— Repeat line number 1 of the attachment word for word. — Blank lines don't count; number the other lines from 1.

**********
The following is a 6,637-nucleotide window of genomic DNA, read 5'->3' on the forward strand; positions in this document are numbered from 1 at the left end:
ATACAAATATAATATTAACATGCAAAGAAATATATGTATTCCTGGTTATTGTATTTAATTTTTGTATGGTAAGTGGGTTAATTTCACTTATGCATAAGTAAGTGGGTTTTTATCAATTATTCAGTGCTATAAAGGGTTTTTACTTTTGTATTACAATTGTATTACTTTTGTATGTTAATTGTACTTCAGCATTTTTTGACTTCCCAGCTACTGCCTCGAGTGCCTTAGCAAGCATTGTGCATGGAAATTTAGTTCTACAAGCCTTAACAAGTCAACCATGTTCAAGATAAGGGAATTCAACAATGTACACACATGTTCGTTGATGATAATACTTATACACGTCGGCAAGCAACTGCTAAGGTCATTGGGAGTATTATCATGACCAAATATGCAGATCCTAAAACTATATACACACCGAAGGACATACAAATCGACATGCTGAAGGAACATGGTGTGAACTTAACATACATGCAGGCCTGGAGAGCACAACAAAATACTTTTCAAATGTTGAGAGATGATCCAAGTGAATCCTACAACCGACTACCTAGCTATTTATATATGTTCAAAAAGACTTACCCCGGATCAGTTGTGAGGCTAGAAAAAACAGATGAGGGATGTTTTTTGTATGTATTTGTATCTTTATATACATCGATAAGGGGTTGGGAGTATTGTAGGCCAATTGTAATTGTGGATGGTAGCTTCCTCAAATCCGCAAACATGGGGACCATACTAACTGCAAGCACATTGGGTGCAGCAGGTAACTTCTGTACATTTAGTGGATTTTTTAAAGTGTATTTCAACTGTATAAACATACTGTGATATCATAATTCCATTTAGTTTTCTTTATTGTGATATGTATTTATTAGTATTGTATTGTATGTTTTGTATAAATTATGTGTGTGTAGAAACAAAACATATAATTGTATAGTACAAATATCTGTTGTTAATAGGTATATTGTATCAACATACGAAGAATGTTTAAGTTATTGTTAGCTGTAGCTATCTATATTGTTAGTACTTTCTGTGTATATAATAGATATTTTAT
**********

The following is a 6,637-nucleotide window of genomic DNA, read 5'->3' on the forward strand; positions in this document are numbered from 1 at the left end: